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March 4 (Reuters) – A rally that has driven oil prices to their highest in almost a decade shows no signs of abating, as supplies from top exporter Russia are disrupted by sanctions after its invasion of Ukraine, a Reuters poll showed on Friday.
A survey of 35 economists and analysts forecast Brent crude would average around $91.15 a barrel this year, a jump from January’s $79.16 consensus and the highest 2022 estimate in all the Reuters surveys.
U.S. crude was seen averaging $87.68 in 2022, versus January’s $76.23 consensus.
Among the most bullish predictions, JP Morgan expects $185 oil by the end of 2022 if disruption to Russian exports lasts that long, although its average for the year was $98.
The highest average predictions for 2022 were Rabobank and Raiffeisen with $111.43 and $110 respectively.
“The risk premium is going through the roof,” said Christian Reuter, NORD Landbk’s senior director of sector strategy, with the Organization of the Petroleum Exporting Countries and allies also unable to adequately compensate the shortfall.
Benchmark Brent crude broke above the $100 last week for the first time since 2014 and hit $119.84 on Thursday. It was trading above $112 on Friday, propped up by sanctions on Russia, which ships more than 7 million barrels per day (bpd).
Although the oil and gas trade is not directly targeted, customers have hesitated to buy Russian crude to avoid becoming entangled in sanctions.
“Prices could spike to $150 a barrel and even higher if the U.S. and allies take even more aggressive steps to reduce oil exports from Russia, as there is not sufficient spare capacity to offset a significant reduction in Russian exports,” said John Paisie, president of Stratas Advisors.
An estimated 8% of global supply has been disrupted in recent days. The shortfall may not be offset by the International Energy Agency’s decision to release 60 million barrels from emergency reserves or a likely return of Iranian supply, analysts said.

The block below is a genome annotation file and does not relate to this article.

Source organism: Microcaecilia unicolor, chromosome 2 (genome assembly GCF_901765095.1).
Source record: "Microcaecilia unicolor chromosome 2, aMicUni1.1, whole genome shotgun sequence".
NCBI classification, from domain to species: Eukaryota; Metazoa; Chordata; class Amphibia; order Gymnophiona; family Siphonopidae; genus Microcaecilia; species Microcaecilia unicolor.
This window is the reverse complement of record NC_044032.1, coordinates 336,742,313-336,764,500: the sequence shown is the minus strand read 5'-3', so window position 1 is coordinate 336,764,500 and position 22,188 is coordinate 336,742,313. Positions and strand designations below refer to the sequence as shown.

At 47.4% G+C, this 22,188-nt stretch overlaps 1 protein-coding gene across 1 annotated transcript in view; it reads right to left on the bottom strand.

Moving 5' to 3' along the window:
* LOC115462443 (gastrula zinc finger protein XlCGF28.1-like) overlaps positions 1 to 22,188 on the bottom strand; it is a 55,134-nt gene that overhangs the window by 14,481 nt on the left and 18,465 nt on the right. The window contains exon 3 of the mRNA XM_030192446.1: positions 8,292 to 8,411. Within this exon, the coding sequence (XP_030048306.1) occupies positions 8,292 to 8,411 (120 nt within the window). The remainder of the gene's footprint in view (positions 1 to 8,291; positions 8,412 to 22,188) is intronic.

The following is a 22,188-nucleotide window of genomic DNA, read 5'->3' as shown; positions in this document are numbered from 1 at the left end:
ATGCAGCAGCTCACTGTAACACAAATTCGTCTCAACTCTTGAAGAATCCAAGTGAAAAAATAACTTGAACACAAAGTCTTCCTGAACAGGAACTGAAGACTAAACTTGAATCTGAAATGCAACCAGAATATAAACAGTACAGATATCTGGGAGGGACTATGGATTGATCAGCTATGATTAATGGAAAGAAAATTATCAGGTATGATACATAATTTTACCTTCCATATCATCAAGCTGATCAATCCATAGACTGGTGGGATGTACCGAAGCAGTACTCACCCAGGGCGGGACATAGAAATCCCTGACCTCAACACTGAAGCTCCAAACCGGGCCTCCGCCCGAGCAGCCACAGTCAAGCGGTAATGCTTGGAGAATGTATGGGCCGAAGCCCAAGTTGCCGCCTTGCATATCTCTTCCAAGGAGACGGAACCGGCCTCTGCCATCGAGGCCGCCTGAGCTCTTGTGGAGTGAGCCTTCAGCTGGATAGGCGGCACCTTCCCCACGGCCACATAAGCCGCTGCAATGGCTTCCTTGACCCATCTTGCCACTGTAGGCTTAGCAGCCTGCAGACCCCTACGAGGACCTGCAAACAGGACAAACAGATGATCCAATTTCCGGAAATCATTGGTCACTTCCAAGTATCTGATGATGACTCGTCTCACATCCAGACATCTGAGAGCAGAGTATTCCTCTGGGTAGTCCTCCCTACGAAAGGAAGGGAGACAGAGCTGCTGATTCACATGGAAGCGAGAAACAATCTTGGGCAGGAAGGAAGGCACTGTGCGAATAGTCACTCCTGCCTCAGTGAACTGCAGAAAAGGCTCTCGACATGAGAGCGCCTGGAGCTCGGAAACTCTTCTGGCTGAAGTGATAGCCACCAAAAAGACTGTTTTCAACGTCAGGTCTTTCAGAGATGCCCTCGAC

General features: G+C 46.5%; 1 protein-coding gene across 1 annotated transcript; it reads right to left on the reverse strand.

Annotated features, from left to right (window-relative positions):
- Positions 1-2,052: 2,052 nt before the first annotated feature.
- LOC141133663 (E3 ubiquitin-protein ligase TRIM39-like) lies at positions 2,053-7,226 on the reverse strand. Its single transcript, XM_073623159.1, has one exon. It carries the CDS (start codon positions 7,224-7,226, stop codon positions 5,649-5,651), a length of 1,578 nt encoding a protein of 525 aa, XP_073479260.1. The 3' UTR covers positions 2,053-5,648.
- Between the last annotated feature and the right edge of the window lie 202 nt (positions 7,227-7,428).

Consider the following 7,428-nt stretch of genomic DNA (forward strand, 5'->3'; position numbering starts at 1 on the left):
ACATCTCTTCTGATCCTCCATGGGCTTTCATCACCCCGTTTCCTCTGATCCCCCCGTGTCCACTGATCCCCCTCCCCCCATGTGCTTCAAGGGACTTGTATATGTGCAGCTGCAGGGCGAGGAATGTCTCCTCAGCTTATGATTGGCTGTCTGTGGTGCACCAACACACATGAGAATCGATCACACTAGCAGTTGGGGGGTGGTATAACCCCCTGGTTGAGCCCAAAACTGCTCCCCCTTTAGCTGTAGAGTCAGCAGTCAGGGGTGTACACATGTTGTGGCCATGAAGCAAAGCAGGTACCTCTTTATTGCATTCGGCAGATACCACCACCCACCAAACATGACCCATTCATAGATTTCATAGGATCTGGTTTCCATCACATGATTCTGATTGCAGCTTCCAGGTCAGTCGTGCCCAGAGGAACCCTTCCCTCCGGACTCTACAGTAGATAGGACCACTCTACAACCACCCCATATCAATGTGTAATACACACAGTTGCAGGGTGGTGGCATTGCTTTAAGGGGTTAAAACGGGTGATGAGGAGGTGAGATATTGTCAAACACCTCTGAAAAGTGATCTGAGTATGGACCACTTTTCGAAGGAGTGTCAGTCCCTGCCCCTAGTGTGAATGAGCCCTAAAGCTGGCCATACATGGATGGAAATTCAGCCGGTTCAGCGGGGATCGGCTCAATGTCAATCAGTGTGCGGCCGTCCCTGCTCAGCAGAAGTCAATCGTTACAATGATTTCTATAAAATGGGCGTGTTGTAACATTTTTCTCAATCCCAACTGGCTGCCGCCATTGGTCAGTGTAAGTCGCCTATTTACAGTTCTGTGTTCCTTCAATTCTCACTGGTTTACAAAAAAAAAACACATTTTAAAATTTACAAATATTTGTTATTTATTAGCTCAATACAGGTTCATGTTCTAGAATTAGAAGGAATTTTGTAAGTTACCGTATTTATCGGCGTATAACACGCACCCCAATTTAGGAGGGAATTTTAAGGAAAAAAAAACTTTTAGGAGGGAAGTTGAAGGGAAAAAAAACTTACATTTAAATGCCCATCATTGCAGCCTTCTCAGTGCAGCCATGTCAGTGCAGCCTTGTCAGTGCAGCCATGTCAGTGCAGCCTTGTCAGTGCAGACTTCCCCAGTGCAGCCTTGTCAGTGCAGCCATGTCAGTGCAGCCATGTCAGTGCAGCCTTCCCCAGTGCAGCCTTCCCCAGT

The IEA release represented a “one-month offset to a potential disruption to one-third of Russia’s 6 million barrel per day seaborne oil export flows,” Goldman Sachs said, adding a short-term de-escalation or a faster ramp up in OPEC+ output would not derail its view for structurally higher prices.
DBS Bank lead energy analyst Suvro Sarkar said there could be “some normalisation in the second half of 2022, but maybe not to pre-conflict levels.”
From an average forecast of $94.66 a barrel in the first quarter, Brent prices would rise to $97.07, before easing slightly to an average $87.08 in the last quarter and a relatively subdued $82.94 consensus next year, the poll showed.
“The biggest downside risk stems from an economic slowdown that is the result of unintended consequences stemming from the sanctions and elevated energy prices — coupled with a global economy that is still dealing with supply chain issues,” Paisie from Stratas said.
Reporting by Seher Dareen in Bengaluru; editing by Arpan Varghese, Noah Browning and Edmund Blair